• No comment.
  • I'm not at liberty to say.
  • Wait and see.
  • Let me get back to you.
  • I'm sorry, that's confidential.
  • (Sorry) That's personal.
  • I'd rather not talk about it.
  • Mind your own business.
  • Never you mind.
  • I'll tell you when you're older.


7. Describe how you feel when planning for the future

There are some things in your life that you know will happen someday.

Here are some of the phrases we use to show how we feel (positive or negative) about these future events:

  • I'm (really / so) looking forward to..
  • I can't wait until...
  • I'm counting the days till...
  • Roll on...
  • I've set my heart on...
  • I'm saving up to...
  • Sooner or later I'll get round to...
  • One day, I'm going to have to...
  • I'm trying to put off... as long as I can
  • I'm (really) dreading...


8. Describe how you feel when asking for someone's opinion

It's a good idea to ask someone else's opinions before you tell them your opinion out loud and forcefully, as they might totally disagree with you. 

Here are ways to ask:

  • What do you think of...?
  • What do you think about...?
  • How d'you feel (about...)?
  • What d'you reckon (about...)?
  • What's your opinion of...?
  • (What do think about) that?
  • What are your views on...?
  • Where do you stand (on...)?
  • What would you say to... / if we...?
  • Are you aware of.....?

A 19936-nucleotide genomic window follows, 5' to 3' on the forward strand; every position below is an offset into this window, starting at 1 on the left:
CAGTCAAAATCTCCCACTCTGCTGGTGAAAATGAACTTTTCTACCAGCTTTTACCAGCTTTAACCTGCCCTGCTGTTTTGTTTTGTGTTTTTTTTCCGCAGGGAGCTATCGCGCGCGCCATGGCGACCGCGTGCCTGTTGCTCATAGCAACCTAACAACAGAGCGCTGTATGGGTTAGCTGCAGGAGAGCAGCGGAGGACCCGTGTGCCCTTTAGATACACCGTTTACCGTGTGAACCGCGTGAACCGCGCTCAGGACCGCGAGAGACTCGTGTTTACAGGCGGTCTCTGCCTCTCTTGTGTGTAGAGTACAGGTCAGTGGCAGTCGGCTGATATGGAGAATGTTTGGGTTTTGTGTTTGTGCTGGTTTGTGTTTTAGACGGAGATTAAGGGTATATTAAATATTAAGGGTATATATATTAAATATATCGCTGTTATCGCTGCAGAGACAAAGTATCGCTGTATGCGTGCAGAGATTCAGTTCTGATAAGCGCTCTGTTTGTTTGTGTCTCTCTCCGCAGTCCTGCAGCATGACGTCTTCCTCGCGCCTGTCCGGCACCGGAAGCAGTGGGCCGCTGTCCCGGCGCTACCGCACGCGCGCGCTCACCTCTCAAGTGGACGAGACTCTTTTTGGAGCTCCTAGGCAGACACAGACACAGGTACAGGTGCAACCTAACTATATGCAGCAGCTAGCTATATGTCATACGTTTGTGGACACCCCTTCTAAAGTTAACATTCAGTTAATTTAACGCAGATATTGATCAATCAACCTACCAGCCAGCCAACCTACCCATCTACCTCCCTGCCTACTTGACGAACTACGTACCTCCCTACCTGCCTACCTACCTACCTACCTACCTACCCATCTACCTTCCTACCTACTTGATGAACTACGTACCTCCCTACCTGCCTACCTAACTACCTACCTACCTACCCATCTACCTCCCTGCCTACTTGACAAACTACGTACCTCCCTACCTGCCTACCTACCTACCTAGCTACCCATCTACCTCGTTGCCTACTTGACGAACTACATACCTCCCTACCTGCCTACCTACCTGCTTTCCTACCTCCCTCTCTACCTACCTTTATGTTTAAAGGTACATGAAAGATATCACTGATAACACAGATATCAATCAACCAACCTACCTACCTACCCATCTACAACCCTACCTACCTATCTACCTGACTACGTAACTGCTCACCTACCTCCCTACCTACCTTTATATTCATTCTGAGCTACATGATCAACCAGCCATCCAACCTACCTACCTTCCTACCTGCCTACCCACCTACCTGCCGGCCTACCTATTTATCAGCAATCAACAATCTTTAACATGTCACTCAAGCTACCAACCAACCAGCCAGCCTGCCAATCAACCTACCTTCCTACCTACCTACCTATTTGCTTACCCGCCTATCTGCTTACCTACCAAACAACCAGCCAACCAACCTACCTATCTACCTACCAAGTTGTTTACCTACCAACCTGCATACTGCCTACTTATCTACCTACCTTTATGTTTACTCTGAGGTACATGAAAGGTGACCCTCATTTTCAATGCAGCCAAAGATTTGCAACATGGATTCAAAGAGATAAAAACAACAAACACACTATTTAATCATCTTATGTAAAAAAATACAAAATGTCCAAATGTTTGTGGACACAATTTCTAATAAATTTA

9. Describe how you feel when asking people to wait

Sometimes when you are very busy, and someone asks you to do something, you have to ask them to wait.  

Here are ways to ask:

  • Hang on a moment.
  • Give us a second.
  • Half a moment.
  • I'll be right with you.
  • Sorry, I'm a bit tied up right now.
  • Wait and see.
  • You'll just have to be patient.
  • Give me a chance.
  • Don't be so impatient.
  • We wish to apologize for the delay to...


10. Describe how you feel when you ask for help

We all need help sometimes with English, and it's not polite to ask directly for help. 

So there are many phrases we can say before asking:

  • Can you give me a hand with this?
  • Could you help me for a second?
  • Can I ask a favour?
  • I wonder if you could help me with this?
  • I could do with some help, please.
  • I can't manage. Can you help?
  • Give me a hand with this, will you?
  • Lend me a hand with this, will you?
  • I need some help, please.


11. Describe how you feel when asking for approval

Sometimes we are not sure if doing something is a good idea. So we need useful expressions to ask if other people agree with an idea or an intentional action. 

Here are some useful expressions:

  • Do you think it's all right to do it?
  • What do you think about (me doing that)? 
  • Do you think / reckon I ought to (do it)? 
  • What would you say if I (did it)? 
  • Would you approve of (doing something)? 
  • What is your attitude to the idea of...
  • Are you in favour of (me doing something)?